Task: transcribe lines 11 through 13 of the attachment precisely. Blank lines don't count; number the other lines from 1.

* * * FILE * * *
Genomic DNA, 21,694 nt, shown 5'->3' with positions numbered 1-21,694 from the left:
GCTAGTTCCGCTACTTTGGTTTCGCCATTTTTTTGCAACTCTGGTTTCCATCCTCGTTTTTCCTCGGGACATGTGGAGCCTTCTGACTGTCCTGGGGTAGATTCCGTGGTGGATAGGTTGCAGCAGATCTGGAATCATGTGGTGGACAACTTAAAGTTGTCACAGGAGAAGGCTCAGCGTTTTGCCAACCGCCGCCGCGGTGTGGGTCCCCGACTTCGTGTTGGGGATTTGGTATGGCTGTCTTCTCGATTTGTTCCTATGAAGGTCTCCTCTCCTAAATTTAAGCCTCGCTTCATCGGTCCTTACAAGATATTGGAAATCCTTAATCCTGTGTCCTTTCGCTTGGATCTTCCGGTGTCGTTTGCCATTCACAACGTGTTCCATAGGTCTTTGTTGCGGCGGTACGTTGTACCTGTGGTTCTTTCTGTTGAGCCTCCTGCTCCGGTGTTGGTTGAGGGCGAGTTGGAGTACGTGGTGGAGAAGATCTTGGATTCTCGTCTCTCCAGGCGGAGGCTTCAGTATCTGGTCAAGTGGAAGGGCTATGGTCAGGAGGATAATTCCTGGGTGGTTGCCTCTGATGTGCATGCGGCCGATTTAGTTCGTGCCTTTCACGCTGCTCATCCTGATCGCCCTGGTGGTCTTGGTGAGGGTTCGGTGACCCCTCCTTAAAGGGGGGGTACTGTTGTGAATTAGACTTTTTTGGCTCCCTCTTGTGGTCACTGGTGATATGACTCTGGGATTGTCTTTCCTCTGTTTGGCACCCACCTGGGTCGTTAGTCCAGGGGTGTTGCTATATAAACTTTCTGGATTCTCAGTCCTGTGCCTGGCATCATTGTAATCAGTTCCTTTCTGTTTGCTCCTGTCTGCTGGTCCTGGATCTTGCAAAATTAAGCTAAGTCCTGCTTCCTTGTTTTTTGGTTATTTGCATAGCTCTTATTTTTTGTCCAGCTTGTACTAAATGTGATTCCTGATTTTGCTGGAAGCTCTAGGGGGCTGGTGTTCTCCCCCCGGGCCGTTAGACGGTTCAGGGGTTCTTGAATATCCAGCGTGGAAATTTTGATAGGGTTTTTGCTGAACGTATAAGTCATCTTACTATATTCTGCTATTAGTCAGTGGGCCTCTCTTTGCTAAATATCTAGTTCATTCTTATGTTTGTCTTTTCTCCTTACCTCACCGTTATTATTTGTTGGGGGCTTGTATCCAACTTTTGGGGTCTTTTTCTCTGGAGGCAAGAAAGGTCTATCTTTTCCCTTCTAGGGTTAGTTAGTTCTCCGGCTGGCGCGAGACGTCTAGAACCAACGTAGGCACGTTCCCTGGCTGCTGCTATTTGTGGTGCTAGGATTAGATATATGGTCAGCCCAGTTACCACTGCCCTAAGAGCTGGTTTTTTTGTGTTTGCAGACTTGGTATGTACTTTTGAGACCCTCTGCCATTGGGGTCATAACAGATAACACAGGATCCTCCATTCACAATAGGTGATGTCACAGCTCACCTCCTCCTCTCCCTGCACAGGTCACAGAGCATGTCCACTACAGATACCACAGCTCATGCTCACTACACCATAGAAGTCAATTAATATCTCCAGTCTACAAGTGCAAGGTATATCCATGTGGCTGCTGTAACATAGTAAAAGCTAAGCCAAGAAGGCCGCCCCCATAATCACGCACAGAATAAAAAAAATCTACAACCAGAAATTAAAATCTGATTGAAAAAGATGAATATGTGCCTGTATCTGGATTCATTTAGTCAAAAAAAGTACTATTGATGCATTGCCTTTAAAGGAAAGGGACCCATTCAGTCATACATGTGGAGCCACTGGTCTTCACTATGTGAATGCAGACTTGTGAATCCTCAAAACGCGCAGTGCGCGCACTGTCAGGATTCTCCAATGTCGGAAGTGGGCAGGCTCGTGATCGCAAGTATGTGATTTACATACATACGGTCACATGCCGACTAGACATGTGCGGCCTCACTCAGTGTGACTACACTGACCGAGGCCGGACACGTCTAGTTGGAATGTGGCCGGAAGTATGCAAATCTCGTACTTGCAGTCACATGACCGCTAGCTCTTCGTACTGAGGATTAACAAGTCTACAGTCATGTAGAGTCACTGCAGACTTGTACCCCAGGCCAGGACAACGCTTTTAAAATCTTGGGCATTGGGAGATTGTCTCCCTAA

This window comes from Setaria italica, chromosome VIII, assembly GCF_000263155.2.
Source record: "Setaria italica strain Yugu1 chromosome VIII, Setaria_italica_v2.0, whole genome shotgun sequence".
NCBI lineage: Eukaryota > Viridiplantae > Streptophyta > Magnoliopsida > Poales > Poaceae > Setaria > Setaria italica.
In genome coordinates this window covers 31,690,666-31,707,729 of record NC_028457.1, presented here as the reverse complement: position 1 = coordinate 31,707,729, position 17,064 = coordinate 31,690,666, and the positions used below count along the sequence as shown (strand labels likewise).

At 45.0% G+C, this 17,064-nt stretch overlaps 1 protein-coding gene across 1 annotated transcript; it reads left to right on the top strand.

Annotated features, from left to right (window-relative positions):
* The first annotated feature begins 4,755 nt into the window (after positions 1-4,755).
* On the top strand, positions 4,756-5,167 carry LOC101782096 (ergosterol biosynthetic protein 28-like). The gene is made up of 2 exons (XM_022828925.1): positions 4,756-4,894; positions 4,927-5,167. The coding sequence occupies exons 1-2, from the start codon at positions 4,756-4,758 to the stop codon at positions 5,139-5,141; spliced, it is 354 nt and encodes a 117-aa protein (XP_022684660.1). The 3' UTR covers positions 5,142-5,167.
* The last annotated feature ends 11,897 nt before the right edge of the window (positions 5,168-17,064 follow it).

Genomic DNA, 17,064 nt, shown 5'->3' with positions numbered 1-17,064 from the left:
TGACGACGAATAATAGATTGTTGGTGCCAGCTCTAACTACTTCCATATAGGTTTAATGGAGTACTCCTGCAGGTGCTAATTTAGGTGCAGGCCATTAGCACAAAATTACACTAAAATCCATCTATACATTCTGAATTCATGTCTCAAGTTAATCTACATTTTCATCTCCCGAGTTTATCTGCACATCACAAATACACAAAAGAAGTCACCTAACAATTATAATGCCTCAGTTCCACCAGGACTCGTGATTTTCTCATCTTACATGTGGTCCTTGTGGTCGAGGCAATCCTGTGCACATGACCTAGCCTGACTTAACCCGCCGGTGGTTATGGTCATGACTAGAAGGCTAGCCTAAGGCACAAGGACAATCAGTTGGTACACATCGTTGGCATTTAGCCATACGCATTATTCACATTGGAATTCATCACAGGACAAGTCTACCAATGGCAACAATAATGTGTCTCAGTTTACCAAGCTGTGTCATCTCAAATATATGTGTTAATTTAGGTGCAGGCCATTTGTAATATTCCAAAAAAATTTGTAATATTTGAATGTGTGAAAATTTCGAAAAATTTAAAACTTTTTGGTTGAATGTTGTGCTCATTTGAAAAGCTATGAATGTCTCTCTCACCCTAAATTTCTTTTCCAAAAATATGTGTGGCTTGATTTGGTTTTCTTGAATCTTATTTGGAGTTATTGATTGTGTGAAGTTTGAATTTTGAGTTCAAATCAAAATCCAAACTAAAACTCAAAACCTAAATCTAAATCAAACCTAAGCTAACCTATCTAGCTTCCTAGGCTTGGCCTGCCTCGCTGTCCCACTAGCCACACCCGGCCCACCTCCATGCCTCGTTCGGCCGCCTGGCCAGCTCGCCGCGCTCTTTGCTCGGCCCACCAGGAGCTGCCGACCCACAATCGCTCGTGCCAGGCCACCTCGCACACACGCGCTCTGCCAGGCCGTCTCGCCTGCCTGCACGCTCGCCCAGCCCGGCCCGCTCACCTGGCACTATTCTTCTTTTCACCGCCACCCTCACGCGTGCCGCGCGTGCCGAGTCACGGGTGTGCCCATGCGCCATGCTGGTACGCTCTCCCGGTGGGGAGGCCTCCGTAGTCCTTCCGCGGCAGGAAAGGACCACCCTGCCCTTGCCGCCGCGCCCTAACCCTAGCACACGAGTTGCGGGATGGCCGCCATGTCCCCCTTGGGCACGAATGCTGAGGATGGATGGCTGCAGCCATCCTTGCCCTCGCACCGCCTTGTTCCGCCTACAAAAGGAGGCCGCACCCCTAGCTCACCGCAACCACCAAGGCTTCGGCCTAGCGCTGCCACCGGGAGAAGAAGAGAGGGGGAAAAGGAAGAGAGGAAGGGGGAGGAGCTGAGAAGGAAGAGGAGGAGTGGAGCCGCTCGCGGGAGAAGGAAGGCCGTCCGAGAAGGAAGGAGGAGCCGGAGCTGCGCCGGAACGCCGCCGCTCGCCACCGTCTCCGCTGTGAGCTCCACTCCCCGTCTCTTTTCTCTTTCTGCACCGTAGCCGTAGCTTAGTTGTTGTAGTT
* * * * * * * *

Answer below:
* The last annotated feature ends 11,897 nt before the right edge of the window (positions 5,168-17,064 follow it).

Genomic DNA, 17,064 nt, shown 5'->3' with positions numbered 1-17,064 from the left:
TGACGACGAATAATAGATTGTTGGTGCCAGCTCTAACTACTTCCATATAGGTTTAATGGAGTACTCCTGCAGGTGCTAATTTAGGTGCAGGCCATTAGCACAAAATTACACTAAAATCCATCTATACATTCTGAATTCATGTCTCAAGTTAATCTACATTTTCATCTCCCGAGTTTATCTGCACATCACAAATACACAAAAGAAGTCACCTAACAATTATAATGCCTCAGTTCCACCAGGACTCGTGATTTTCTCATCTTACATGTGGTCCTTGTGGTCGAGGCAATCCTGTGCACATGACCTAGCCTGACTTAACCCGCCGGTGGTTATGGTCATGACTAGAAGGCTAGCCTAAGGCACAAGGACAATCAGTTGGTACACATCGTTGGCATTTAGCCATACGCATTATTCACATTGGAATTCATCACAGGACAAGTCTACCAATGGCAACAATAATGTGTCTCAGTTTACCAAGCTGTGTCATCTCAAATATATGTGTTAATTTAGGTGCAGGCCATTTGTAATATTCCAAAAAAATTTGTAATATTTGAATGTGTGAAAATTTCGAAAAATTTAAAACTTTTTGGTTGAATGTTGTGCTCATTTGAAAAGCTATGAATGTCTCTCTCACCCTAAATTTCTTTTCCAAAAATATGTGTGGCTTGATTTGGTTTTCTTGAATCTTATTTGGAGTTATTGATTGTGTGAAGTTTGAATTTTGAGTTCAAATCAAAATCCAAACTAAAACTCAAAACCTAAATCTAAATCAAACCTAAGCTAACCTATCTAGCTTCCTAGGCTTGGCCTGCCTCGCTGTCCCACTAGCCACACCCGGCCCACCTCCATGCCTCGTTCGGCCGCCTGGCCAGCTCGCCGCGCTCTTTGCTCGGCCCACCAGGAGCTGCCGACCCACAATCGCTCGTGCCAGGCCACCTCGCACACACGCGCTCTGCCAGGCCGTCTCGCCTGCCTGCACGCTCGCCCAGCCCGGCCCGCTCACCTGGCACTATTCTTCTTTTCACCGCCACCCTCACGCGTGCCGCGCGTGCCGAGTCACGGGTGTGCCCATGCGCCATGCTGGTACGCTCTCCCGGTGGGGAGGCCTCCGTAGTCCTTCCGCGGCAGGAAAGGACCACCCTGCCCTTGCCGCCGCGCCCTAACCCTAGCACACGAGTTGCGGGATGGCCGCCATGTCCCCCTTGGGCACGAATGCTGAGGATGGATGGCTGCAGCCATCCTTGCCCTCGCACCGCCTTGTTCCGCCTACAAAAGGAGGCCGCACCCCTAGCTCACCGCAACCACCAAGGCTTCGGCCTAGCGCTGCCACCGGGAGAAGAAGAGAGGGGGAAAAGGAAGAGAGGAAGGGGGAGGAGCTGAGAAGGAAGAGGAGGAGTGGAGCCGCTCGCGGGAGAAGGAAGGCCGTCCGAGAAGGAAGGAGGAGCCGGAGCTGCGCCGGAACGCCGCCGCTCGCCACCGTCTCCGCTGTGAGCTCCACTCCCCGTCTCTTTTCTCTTTCTGCACCGTAGCCGTAGCTTAGTTGTTGTAGTT